Ergon Energy, the operator of Queensland’s regional electricity network, is about to tender for up to 200MW of large-scale solar capacity, and is also looking to accelerate its push into battery storage and electric vehicles as part of its plans to transform the country’s biggest grid.
The move by Ergon Energy is the biggest tender for large-scale solar seen in Australia (the country only has 200MW of large-scale capacity built or under construction). It also underlines how the technology – with the help of falling technology costs, some preferential financing support and some political jawboning – is about to take off in Australia, in large arrays and not just on rooftops.
Ergon Energy CEO Ian McLeod told RenewEconomy on Thursday that a formal request for expressions of interest for 150MW of large-scale solar capacity will be issued in the next few weeks. A separate tender for up to 50MW of solar capacity – mostly in the range of 3MW to 10MW – will be conducted to reinforce its “fringe-of-grid” operations.
The tender highlights how Queensland may indeed finally deliver on its sobriquet of the “Sunshine State”. It is seen as Australia’s best prospect for utility-scale solar now – because it is the only state with rising demand, has excellent solar resources and, despite leading the country in the installation of rooftop solar, has installed little in the way of large-scale renewable energy capacity to date.
That could change quickly. The renewable energy target means that Queensland retailers will need to install a lot of capacity to meet its RET obligation, and because the state is the only one in Australia that may end up with a shortfall of generation, it is an opportunity for wind and solar to compete with fossil fuels on costs, such as the massive wind and solar project planned near Townsville that is competing with a proposed coal-fired generator.
Origin Energy is also seeking expressions of interest and pricing from solar module manufacturers for potential large-scale solar projects in Queensland, and McLeod says there are plenty of “shovel-ready” projects ready to be developed.
McLeod did not name them, but they include the 1GW Solar Choice project in south-west Queensland, the 95MW Oakey project now owned by Canadian Solar, a 150MW project in north Queensland owned by FRV, and the 600MW solar project (paired with a 600MW wind project) proposed by Windlab. There are numerous other projects.
Large-scale tenders – or auctions – are common overseas, and becoming increasingly popular in Australia. The ACT government has auctioned 40MW of solar capacity, and plans another 50MW of solar plus storage; the Australian Renewable Energy Agency will tender for up to 200MW of solar, and the Queensland government is also considering a separate tender for 30MW of capacity.
McLeod says Ergon will take the best offer, but given the number of projects and the nature of the network, it would likely spread the tender across a few sites.
This is especially the case for the fringe-of-grid tender, which will seek a number of smaller 3MW-10MW solar installations to reinforce its SWIR network – thin lines at the edge of the network. McLeod says the transmission losses to some western towns, from ferrying electricity from coal-fired power stations 900kms away, were huge.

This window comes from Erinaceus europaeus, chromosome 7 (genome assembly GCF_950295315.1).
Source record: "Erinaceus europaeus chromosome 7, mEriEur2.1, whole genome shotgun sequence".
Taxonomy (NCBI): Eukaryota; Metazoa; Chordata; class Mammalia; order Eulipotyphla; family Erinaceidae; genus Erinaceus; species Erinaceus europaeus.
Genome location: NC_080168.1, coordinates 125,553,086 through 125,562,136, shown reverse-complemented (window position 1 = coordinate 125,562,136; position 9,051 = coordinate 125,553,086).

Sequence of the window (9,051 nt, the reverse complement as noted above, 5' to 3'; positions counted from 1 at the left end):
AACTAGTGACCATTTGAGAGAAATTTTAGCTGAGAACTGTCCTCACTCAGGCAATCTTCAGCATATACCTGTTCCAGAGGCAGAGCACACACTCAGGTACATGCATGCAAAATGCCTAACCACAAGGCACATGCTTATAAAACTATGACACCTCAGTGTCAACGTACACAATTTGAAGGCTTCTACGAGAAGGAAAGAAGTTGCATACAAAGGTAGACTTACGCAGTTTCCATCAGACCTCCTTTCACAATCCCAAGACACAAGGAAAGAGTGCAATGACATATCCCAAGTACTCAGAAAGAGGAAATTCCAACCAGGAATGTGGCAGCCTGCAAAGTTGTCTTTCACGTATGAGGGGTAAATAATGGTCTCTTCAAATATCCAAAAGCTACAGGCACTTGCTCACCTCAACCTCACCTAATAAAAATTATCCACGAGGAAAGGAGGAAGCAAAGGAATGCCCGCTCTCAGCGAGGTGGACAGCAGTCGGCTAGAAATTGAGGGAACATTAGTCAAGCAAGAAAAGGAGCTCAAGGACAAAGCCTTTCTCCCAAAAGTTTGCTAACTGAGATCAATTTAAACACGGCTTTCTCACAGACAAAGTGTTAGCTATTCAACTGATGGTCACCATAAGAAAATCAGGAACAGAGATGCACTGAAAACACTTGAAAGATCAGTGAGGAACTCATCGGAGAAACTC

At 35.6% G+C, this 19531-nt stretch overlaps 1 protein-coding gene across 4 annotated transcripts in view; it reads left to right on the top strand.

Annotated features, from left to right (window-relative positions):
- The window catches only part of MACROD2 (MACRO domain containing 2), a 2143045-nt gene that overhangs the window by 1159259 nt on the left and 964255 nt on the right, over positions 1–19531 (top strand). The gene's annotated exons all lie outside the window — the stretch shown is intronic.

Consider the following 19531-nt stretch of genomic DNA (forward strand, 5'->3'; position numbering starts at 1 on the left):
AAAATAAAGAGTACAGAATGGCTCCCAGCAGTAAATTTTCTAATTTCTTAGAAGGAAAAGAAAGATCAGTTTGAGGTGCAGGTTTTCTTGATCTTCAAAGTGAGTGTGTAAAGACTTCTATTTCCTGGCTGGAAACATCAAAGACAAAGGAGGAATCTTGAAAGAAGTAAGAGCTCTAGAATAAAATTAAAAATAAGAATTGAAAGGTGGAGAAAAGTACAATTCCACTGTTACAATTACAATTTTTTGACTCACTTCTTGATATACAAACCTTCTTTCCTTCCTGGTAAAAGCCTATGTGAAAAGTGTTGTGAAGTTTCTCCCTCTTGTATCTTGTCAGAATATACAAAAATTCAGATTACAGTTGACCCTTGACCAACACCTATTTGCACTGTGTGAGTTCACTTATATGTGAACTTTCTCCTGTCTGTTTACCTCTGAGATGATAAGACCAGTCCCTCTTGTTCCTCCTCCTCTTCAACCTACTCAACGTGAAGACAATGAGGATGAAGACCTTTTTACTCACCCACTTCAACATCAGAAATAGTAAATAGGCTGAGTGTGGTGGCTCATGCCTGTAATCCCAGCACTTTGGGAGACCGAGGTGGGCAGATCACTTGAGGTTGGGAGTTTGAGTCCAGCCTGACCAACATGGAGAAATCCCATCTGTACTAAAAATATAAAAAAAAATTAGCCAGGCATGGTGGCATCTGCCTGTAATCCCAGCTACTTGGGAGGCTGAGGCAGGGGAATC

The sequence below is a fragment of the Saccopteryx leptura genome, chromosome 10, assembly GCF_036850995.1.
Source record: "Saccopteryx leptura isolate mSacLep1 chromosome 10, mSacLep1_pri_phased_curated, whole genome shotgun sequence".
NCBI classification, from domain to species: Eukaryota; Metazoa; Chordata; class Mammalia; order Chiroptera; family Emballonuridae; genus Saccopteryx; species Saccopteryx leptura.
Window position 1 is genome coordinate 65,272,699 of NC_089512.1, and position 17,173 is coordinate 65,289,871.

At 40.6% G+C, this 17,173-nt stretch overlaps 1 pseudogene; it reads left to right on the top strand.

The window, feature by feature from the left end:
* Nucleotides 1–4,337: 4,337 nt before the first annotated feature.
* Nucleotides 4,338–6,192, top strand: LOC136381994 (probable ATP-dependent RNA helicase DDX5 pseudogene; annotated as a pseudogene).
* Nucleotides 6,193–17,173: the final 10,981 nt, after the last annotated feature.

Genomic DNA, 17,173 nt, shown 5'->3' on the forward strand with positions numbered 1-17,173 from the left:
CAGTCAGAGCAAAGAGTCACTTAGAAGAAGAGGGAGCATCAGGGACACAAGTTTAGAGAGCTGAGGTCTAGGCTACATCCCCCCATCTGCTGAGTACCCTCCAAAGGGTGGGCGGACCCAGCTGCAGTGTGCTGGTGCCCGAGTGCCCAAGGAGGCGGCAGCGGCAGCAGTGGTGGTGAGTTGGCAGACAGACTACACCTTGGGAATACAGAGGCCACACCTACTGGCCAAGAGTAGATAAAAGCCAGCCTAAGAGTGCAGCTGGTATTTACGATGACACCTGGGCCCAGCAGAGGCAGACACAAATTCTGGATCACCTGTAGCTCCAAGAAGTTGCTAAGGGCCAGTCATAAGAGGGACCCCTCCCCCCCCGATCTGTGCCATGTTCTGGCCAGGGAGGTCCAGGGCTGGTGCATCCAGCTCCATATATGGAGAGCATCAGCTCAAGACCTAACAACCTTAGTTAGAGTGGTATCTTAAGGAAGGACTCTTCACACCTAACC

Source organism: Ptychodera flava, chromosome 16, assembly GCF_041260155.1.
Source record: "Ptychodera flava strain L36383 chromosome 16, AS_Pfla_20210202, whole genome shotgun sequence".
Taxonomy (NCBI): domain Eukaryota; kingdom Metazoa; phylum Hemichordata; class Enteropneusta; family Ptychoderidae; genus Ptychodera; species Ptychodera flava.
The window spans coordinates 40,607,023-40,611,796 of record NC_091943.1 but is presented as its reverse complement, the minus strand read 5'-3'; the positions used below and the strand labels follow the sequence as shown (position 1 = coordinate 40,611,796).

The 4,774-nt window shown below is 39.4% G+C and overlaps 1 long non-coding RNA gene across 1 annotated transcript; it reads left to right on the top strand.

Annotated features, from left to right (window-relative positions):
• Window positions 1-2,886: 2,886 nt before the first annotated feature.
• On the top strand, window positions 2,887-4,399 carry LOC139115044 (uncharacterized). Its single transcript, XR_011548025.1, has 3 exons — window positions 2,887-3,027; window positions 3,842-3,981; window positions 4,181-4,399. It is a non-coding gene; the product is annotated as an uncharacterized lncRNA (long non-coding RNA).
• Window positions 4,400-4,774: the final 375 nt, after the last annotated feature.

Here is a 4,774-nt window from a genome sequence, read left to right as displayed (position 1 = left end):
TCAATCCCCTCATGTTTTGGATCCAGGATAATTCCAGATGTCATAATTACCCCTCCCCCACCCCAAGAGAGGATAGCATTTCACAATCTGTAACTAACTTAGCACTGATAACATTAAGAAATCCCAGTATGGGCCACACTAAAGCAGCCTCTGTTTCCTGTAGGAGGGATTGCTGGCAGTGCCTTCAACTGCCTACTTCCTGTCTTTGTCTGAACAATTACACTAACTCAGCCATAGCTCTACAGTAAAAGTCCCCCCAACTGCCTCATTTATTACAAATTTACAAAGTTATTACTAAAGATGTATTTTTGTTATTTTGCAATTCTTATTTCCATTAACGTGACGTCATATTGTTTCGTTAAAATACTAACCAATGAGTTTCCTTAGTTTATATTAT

Local generation, such as solar, made a lot of sense because it avoided losses, and strengthened the grid, particularly in conjunction with battery storage.
On that note, as reported here before, Ergon is installing a series of 100kWh battery storage arrays to boost its network security (it’s cheaper than replacing or upgrading a sub-station).
It is also trialling 10 lithium-ion battery storage devices in homes and businesses in Townsville, and is installing 30 battery storage devices from Sunverge as part of its “Project Sunshine”.
“You will see Ergon do more and more batteries,” McLeod told a workshop at the Clean Energy Summit. He said it was a good investment, cheaper than a newly built or replaced sub-station, and they were mobile. “We have to be able to move those batteries to deal with peak demand he said.
Battery storage will be critical for dealing with peak demand. Developers were looking – and were being encouraged – to install them in new subdivisions, and McLeod predicted that battery storage would be used to meet peak demand instead of expensive, and polluting, peaking gas-fired generators.
McLeod says Ergon is also pushing electric vehicles. The utility is buying a fleet of plug-in hybrid electric vehicles from Mitsubishi. He suggested that on average, daily travel these cars rarely needed to run on their petrol engine.
“Women in particularly don’t like to go to petrol stations. But you don’t need to, he said, given that average daily travel was 30kms a day, and PHEVs could cover that easily.”
McLeod said the Ergon grid, which covers 44 per cent of the area of the National Electricity Market, with just 7 per cent of its customers, was built on old technology, and weighed down by the needs and response to air conditioning, poorly framed tariffs and dominance of centralised generation.
He says it is “extremely inefficient”, but it is evolving, and that included its business model. “We don’t see ourselves as a poles and wires business. We see ourselves as an open platform for variety of applications.”